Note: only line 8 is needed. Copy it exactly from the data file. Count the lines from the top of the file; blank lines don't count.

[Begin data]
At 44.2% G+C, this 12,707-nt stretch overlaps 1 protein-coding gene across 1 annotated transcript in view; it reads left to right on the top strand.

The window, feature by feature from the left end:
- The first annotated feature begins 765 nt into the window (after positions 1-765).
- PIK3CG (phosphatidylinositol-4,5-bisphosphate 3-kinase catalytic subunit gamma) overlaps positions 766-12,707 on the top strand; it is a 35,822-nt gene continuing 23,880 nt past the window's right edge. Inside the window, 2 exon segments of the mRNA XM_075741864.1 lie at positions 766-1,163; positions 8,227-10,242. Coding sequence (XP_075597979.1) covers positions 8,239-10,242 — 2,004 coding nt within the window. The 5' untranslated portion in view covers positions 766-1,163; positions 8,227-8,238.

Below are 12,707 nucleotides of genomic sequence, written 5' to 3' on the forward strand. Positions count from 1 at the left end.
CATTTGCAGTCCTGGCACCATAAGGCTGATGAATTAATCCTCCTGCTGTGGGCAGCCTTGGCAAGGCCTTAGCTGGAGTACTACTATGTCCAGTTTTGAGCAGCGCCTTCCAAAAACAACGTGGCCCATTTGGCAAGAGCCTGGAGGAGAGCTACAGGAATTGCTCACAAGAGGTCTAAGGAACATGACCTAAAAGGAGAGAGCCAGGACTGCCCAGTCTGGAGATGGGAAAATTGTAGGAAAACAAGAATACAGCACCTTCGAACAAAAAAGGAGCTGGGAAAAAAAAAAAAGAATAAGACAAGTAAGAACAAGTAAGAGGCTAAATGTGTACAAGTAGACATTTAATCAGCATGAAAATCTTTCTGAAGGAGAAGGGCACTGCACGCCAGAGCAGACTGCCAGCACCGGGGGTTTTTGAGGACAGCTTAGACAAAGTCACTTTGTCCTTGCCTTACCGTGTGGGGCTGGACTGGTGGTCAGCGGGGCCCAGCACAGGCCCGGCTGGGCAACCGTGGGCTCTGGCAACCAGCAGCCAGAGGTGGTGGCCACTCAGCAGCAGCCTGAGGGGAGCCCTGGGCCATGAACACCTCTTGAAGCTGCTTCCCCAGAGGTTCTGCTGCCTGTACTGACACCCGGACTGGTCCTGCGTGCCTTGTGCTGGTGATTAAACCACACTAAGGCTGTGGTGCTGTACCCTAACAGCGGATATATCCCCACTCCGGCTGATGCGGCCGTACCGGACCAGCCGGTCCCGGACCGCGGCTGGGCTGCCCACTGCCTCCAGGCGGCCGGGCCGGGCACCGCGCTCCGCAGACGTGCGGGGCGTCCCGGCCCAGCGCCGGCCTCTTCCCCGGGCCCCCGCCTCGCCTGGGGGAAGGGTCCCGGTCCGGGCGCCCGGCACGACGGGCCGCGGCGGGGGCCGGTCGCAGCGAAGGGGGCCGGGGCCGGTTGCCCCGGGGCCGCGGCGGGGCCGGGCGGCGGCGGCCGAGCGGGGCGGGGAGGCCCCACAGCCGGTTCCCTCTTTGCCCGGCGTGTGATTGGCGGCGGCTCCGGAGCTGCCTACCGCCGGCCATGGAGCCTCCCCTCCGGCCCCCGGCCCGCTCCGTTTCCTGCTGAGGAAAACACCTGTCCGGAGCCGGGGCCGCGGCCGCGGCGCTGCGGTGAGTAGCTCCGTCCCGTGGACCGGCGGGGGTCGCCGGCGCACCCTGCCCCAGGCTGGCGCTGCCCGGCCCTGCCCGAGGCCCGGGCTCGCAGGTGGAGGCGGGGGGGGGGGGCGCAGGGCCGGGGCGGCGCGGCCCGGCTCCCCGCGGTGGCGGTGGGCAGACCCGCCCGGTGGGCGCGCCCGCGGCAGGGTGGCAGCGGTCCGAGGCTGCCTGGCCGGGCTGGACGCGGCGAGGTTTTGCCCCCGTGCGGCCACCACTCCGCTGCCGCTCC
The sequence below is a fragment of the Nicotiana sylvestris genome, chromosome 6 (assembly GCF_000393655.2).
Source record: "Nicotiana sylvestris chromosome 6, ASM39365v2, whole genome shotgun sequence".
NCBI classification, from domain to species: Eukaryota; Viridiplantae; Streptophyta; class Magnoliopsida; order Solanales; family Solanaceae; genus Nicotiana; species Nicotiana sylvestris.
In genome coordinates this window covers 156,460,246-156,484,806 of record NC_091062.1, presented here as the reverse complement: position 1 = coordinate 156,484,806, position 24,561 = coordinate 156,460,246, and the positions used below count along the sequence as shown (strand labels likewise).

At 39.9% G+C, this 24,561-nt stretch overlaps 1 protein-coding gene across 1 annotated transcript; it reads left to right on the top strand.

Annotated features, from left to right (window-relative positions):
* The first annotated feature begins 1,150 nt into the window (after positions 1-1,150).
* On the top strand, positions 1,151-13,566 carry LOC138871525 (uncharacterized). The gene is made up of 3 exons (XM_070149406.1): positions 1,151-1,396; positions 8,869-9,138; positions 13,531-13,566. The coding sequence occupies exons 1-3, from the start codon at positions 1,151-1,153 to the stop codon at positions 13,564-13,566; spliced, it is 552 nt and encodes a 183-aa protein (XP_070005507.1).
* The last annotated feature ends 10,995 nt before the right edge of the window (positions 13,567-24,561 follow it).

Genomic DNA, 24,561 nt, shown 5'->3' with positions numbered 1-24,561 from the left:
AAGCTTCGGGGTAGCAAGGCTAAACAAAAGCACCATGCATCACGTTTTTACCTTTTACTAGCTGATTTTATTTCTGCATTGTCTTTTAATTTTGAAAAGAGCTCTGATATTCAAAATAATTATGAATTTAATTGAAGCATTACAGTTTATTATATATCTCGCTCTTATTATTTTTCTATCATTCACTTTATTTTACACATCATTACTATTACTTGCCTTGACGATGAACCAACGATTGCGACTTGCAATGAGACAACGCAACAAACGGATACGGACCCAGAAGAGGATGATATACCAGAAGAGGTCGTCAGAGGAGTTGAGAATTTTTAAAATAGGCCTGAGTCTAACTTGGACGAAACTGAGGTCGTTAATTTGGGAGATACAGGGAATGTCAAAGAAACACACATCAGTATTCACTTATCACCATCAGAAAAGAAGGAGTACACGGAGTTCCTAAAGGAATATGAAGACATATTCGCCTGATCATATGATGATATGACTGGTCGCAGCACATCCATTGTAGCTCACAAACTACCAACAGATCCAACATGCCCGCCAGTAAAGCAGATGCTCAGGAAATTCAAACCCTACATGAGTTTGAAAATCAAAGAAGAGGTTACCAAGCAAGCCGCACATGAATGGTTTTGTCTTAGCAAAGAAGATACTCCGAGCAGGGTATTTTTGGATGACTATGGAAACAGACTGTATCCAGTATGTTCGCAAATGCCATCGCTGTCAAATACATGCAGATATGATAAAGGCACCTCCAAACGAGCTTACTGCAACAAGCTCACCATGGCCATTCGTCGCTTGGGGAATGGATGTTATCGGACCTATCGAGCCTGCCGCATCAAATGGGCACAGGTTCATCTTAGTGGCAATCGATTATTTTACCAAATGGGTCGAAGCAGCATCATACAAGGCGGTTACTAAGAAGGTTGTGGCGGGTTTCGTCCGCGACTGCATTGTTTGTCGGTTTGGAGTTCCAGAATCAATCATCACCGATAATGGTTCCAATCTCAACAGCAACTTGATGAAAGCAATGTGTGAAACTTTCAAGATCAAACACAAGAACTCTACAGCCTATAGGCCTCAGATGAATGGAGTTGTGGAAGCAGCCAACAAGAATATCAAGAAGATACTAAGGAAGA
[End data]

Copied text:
Source record: "Nicotiana sylvestris chromosome 6, ASM39365v2, whole genome shotgun sequence".